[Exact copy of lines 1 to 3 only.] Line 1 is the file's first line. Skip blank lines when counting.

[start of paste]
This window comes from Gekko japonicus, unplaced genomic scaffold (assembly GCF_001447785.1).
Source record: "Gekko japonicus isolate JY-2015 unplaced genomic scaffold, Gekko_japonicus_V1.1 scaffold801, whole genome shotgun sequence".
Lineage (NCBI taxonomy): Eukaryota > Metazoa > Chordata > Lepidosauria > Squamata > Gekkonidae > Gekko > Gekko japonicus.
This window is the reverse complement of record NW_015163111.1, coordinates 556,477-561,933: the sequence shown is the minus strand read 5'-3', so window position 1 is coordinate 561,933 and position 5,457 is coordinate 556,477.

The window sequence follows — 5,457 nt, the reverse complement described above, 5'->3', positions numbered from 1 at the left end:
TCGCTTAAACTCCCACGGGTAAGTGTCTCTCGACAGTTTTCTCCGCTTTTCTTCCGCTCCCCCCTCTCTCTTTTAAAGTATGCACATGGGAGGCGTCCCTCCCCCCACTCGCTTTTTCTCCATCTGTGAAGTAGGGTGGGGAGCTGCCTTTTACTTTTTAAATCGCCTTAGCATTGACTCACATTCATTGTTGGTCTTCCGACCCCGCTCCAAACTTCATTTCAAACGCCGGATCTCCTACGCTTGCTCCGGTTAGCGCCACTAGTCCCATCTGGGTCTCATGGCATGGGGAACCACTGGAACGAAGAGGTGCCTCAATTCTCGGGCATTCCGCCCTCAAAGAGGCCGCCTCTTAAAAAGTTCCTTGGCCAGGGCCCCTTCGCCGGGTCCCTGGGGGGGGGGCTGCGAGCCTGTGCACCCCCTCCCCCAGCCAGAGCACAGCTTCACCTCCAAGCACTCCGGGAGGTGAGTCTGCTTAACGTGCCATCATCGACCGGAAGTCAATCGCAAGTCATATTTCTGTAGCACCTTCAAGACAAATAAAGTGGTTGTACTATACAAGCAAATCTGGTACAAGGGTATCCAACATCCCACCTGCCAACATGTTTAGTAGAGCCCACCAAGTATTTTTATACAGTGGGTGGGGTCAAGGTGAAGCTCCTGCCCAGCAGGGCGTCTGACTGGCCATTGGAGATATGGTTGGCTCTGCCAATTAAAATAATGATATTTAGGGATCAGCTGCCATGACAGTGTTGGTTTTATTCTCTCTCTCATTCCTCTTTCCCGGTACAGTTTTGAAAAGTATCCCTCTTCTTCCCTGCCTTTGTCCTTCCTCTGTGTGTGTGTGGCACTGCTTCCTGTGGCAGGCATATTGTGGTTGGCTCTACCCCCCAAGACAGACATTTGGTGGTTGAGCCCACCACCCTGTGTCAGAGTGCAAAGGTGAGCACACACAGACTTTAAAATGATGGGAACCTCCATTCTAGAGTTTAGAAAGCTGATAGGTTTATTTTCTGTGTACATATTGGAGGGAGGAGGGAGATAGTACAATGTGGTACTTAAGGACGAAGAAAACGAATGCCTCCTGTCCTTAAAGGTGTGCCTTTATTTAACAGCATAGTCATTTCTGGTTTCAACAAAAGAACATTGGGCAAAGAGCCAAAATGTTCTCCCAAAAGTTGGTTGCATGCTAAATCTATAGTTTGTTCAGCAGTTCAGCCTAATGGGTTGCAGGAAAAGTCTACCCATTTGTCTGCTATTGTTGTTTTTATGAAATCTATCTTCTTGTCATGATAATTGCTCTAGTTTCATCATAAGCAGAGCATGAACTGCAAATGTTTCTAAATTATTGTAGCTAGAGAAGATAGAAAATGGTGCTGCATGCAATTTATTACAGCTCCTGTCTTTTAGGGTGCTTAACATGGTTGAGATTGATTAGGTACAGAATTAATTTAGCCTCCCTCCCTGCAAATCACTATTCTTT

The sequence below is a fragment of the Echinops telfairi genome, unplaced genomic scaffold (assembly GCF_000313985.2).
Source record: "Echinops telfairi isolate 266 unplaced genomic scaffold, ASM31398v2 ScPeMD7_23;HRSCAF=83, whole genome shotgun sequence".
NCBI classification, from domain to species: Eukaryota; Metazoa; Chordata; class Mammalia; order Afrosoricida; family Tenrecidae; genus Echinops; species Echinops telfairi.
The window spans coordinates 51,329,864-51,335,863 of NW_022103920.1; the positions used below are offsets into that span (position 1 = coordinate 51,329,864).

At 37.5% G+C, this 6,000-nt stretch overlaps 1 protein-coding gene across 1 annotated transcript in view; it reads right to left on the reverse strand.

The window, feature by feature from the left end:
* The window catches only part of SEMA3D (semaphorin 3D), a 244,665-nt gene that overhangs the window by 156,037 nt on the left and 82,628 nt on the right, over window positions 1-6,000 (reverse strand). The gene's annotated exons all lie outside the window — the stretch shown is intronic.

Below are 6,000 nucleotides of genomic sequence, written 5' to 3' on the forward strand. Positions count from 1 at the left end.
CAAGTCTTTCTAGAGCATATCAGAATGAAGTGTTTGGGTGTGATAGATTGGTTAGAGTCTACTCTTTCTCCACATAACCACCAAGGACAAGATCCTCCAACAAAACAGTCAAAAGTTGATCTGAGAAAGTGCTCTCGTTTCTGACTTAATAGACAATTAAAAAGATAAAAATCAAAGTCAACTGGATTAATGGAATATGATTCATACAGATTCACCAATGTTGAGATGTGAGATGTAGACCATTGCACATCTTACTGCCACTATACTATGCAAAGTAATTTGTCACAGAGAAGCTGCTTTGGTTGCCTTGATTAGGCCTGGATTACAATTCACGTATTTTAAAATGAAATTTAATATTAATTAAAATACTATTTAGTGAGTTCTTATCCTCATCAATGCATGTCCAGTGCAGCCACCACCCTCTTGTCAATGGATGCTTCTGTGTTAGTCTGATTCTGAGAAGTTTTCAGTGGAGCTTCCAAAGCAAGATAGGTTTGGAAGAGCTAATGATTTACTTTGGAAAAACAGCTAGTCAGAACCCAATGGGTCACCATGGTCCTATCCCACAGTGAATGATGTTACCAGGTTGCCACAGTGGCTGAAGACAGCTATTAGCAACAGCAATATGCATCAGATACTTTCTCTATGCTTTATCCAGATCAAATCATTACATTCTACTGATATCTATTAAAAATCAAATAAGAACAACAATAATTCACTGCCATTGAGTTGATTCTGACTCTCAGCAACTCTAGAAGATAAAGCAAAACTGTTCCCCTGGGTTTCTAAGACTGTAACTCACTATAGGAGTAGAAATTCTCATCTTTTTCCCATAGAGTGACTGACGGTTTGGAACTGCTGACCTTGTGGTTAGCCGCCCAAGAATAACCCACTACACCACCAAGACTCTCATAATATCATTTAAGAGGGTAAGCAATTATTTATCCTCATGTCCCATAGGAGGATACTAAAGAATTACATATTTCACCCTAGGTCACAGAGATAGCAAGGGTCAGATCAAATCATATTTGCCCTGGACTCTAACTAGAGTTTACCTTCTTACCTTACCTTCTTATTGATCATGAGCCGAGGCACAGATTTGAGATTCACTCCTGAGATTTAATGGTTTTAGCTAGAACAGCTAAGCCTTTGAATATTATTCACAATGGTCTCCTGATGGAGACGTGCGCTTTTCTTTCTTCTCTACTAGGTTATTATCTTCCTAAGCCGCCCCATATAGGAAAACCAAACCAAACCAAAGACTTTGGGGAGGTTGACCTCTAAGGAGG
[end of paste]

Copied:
This window comes from Gekko japonicus, unplaced genomic scaffold (assembly GCF_001447785.1).
Source record: "Gekko japonicus isolate JY-2015 unplaced genomic scaffold, Gekko_japonicus_V1.1 scaffold801, whole genome shotgun sequence".
Lineage (NCBI taxonomy): Eukaryota > Metazoa > Chordata > Lepidosauria > Squamata > Gekkonidae > Gekko > Gekko japonicus.